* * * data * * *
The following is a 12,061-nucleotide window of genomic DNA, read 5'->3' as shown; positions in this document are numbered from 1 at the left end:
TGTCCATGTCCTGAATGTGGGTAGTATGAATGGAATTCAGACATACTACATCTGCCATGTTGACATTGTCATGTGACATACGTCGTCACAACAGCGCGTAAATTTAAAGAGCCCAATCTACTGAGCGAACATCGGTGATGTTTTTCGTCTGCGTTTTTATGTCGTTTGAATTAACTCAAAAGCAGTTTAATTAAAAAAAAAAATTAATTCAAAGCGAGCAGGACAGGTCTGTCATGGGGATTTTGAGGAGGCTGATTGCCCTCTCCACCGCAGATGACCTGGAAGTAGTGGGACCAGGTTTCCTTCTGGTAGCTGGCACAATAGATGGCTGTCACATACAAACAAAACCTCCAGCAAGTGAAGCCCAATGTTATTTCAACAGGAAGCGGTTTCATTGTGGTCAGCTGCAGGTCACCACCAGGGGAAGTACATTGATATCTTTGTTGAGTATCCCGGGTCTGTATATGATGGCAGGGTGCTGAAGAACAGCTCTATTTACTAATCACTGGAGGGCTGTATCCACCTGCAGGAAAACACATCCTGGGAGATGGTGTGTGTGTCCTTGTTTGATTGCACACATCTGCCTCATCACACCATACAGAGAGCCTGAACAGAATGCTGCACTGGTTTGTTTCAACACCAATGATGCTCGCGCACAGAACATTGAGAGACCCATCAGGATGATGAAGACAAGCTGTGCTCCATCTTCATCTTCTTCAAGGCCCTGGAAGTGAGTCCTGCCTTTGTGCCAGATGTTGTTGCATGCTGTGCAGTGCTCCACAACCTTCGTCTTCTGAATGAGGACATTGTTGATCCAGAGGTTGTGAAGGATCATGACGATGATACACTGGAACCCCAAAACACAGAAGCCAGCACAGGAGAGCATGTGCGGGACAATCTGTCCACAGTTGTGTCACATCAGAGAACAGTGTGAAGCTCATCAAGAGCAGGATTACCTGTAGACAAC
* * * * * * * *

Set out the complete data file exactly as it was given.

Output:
The following is a 12,061-nucleotide window of genomic DNA, read 5'->3' as shown; positions in this document are numbered from 1 at the left end:
TGTCCATGTCCTGAATGTGGGTAGTATGAATGGAATTCAGACATACTACATCTGCCATGTTGACATTGTCATGTGACATACGTCGTCACAACAGCGCGTAAATTTAAAGAGCCCAATCTACTGAGCGAACATCGGTGATGTTTTTCGTCTGCGTTTTTATGTCGTTTGAATTAACTCAAAAGCAGTTTAATTAAAAAAAAAAATTAATTCAAAGCGAGCAGGACAGGTCTGTCATGGGGATTTTGAGGAGGCTGATTGCCCTCTCCACCGCAGATGACCTGGAAGTAGTGGGACCAGGTTTCCTTCTGGTAGCTGGCACAATAGATGGCTGTCACATACAAACAAAACCTCCAGCAAGTGAAGCCCAATGTTATTTCAACAGGAAGCGGTTTCATTGTGGTCAGCTGCAGGTCACCACCAGGGGAAGTACATTGATATCTTTGTTGAGTATCCCGGGTCTGTATATGATGGCAGGGTGCTGAAGAACAGCTCTATTTACTAATCACTGGAGGGCTGTATCCACCTGCAGGAAAACACATCCTGGGAGATGGTGTGTGTGTCCTTGTTTGATTGCACACATCTGCCTCATCACACCATACAGAGAGCCTGAACAGAATGCTGCACTGGTTTGTTTCAACACCAATGATGCTCGCGCACAGAACATTGAGAGACCCATCAGGATGATGAAGACAAGCTGTGCTCCATCTTCATCTTCTTCAAGGCCCTGGAAGTGAGTCCTGCCTTTGTGCCAGATGTTGTTGCATGCTGTGCAGTGCTCCACAACCTTCGTCTTCTGAATGAGGACATTGTTGATCCAGAGGTTGTGAAGGATCATGACGATGATACACTGGAACCCCAAAACACAGAAGCCAGCACAGGAGAGCATGTGCGGGACAATCTGTCCACAGTTGTGTCACATCAGAGAACAGTGTGAAGCTCATCAAGAGCAGGATTACCTGTAGACAAC